initially featured in Almanar News on 12 October 2013.Franklin Lamb with a piece written from Beirut towards the end of last year. It
In modern times, France has done far better diplomatically when it has advocated against impetuous military involvement in the internal affairs of other countries. French standing in international politics has been highest when its government was cautious about its military involvement in favor of assuming the posture of the wise voice of Old World Europe counseling the impetuousness upstarts of the New World.
When Charles de Gaulle told Kennedy, then Johnson, to stay out of Vietnam, his international standing skyrocketed. When Chirac told Bush not to go into Iraq, the same thing happened as history repeated. It was the threat of a UN Security Council veto by Jacques Chirac, then president, and France’s doubts about American evidence of weapons of mass destruction that forced the Americans to seek a “coalition of the willing” outside the UN, or face a French veto.
This was decidedly not the case with Syria when France’s inexperienced President decided to rush in and partner with its “oldest friend” and for France to lead Europe in “punishing” the Assad regime as Francois Hollande repeatedly vowed to do while ignoring history.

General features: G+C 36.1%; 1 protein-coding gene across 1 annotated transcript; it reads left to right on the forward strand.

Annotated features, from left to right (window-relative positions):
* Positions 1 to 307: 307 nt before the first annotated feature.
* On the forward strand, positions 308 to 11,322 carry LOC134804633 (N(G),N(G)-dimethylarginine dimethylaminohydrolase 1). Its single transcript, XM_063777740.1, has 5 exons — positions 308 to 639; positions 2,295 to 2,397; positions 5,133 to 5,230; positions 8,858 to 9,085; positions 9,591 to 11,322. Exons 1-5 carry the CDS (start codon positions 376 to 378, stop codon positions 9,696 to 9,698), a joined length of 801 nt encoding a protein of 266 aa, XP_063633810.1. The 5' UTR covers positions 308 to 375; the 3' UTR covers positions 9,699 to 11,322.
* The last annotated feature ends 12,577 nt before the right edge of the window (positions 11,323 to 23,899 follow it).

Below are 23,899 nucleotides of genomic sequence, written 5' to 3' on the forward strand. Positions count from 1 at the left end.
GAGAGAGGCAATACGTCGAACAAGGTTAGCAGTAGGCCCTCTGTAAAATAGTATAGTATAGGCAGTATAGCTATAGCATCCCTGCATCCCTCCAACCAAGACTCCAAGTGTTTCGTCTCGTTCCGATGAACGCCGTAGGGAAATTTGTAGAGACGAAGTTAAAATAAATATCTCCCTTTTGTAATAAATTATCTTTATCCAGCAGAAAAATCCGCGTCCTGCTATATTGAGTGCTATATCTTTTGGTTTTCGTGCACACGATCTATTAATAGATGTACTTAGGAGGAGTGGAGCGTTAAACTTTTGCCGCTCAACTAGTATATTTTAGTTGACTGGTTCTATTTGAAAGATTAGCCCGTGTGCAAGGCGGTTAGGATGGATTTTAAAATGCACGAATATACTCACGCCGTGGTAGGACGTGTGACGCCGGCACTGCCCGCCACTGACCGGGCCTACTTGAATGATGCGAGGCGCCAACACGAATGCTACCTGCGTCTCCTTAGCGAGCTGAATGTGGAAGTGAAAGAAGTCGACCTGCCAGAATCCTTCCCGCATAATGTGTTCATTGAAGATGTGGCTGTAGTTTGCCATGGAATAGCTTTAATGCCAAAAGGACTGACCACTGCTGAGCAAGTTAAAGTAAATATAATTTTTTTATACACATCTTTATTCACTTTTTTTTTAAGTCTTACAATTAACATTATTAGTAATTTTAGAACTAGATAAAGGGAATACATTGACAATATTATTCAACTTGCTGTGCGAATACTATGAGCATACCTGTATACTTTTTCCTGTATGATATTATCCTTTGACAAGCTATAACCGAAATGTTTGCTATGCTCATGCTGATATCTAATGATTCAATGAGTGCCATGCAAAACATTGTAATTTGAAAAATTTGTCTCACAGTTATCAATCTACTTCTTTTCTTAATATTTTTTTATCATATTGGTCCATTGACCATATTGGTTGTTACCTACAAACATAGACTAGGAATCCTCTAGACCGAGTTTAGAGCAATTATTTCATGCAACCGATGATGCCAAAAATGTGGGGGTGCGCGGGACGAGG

France’s president did deservedly receive some credit for the January 2013 French military invasion of Mali but in that case France had been asked by the Government in Mali to put down an Islamist uprising and Hollande had the support of the UN Security Council, the EU as well as the US and UK. The French public rewarded Hollande, perceived as weak in foreign policy, with a surge, though fleeting, in his usually dismal approval ratings which have been due mainly to French economic woes and his widely viewed as vacillating domestic leadership.
When Mr Hollande cast himself in the role of the western war leader for the second time in a year, pleasing the US Zionist lobby and the neocons in Congress, he found his country described as America’s “oldest ally” by the American secretary of state, after Britain’s parliament rejected military strikes against Syria. But his ability to project French military power in the case of Syria depended on the outcome of a vote in the American Congress and despite his bold words, President Holland found himself uncomfortably constrained, and his advisers and country politically divided over what to do next.
When John Kerry told Francois Hollande France was America’s” oldest friend” he was referring to the period of the early American Republic when France did back America in 1776, against the British colonial power.